It has to be considered highly unlikely that Berger would have left Brady’s employ with a negative plate (or even a print) of someone mired in the lowest depths of obscurity and historical irrelevance. If Berger happened to photograph Herold at Brady’s in D.C. when Herold was publicly anonymous, then by the time Berger bid adieu to Brady, David Herold must have been notorious as there otherwise would have been no reason for Berger to depart with any photographic representation of Herold. This line of reasoning would place Berger’s departure from Brady somewhere in the time frame just after the news first broke that Herold was involved in Lincoln’s death.

The general public first came to learn of Mr. Herold when he was erroneously described as “David C. Harold” in a WANTED broadside poster released by Secretary of War Stanton on April 20, 1865 (see below, courtesy of the Library of Congress).

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In what is believed to be a first for WANTED posters, prints of available photographs of the fugitives were pasted onto some but not all of the posters. A carte de visite image of a youthful looking David Herold had been turned over by Herold’s mother to investigators on the evening of April 15. Mrs. Herold’s identification of her son in the photo was authenticated by a man named Louis J. Weichmann who knew Herold and the Surratts by sight. Alexander Gardner photographed the Herold portrait and created multiple prints of it for the posters (see detail from the broadside poster below (right) and the corresponding studio photo (left), courtesy of the Library of Congress).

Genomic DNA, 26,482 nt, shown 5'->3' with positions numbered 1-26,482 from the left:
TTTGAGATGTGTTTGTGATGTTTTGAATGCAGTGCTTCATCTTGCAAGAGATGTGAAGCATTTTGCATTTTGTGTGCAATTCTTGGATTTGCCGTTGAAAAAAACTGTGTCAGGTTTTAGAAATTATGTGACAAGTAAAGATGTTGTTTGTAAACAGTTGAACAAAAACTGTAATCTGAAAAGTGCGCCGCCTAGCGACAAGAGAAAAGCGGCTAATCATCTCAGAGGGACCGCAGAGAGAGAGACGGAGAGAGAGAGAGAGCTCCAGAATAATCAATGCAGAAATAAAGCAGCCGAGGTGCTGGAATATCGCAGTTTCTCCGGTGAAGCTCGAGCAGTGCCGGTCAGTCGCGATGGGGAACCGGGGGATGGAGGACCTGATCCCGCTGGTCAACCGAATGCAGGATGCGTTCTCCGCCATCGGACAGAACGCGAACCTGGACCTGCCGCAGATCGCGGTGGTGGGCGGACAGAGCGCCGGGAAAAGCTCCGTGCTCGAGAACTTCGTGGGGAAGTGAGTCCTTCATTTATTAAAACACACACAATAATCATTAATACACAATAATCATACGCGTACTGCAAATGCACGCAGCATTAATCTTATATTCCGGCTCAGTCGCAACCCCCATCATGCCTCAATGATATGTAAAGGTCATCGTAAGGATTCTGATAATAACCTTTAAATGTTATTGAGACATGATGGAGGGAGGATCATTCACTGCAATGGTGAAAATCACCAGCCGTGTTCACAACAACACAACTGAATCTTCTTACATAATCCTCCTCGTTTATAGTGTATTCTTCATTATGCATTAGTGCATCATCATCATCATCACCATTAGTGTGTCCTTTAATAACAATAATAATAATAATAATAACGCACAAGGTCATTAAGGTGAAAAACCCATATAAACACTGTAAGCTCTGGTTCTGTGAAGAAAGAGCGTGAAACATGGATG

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For some reason the $100,000 Reward! poster released on April 20th identified David E. Herold as “David C. Harold.” This occurred despite the fact that newspapers like The Evening Star (Washington, D.C.) correctly reported on April 20, 1865 that a “heavy reward” was offered by the War Department for the apprehension of Lincoln’s murder accomplices, including “David Herold” who “until recently was a clerk in a drug store in the Sixth Ward” and “known as a sympathizer with the South.” How the press got the spelling right and the War Department’s printer got it wrong is a bit of a mystery. A greater mystery is why, nearly two months later, the June 10, 1865 Harper’s Weekly editors elected to use the same erroneous spelling from the WANTED poster.

Presumably, the carte de visite procured by Officer McDevitt from Herold’s mother for use by the War Department in the WANTED posters never was made available to Harper’s even after David Herold was in custody. But the Philadelphia Inquirer on May 19, 1865 clearly “borrowed” this photo from a WANTED poster in creating the following:

herold-phila May 19, 1865

To read more about Philadelphia Inquirer illustrations involving the assassination, see http://boothiebarn.com/2013/07/. It should also be noted that a book published in 1865, Trial of the Assassins and Conspirators for the Murder of Abraham Lincoln, contains Philadelphia Inquirer stories about and illustrations relating to the trial of the accused conspirators and perpetrators. See https://archive.org/details/trialofassassin2693phil.

Did Herold Really Pose for Anthony Berger?

Whether the engraving of “David C. Harold” in the June 10, 1865 Harper’s Weekly Illustrated publication was based on a photograph of David E. Herold or some other man mistaken for him is not immediately clear after a visual comparison of the engraving with Herold’s known photographs (see, below left, the engraving of Berger’s photo laid next to several Library of Congress and National Archives photo images of David E. Herold).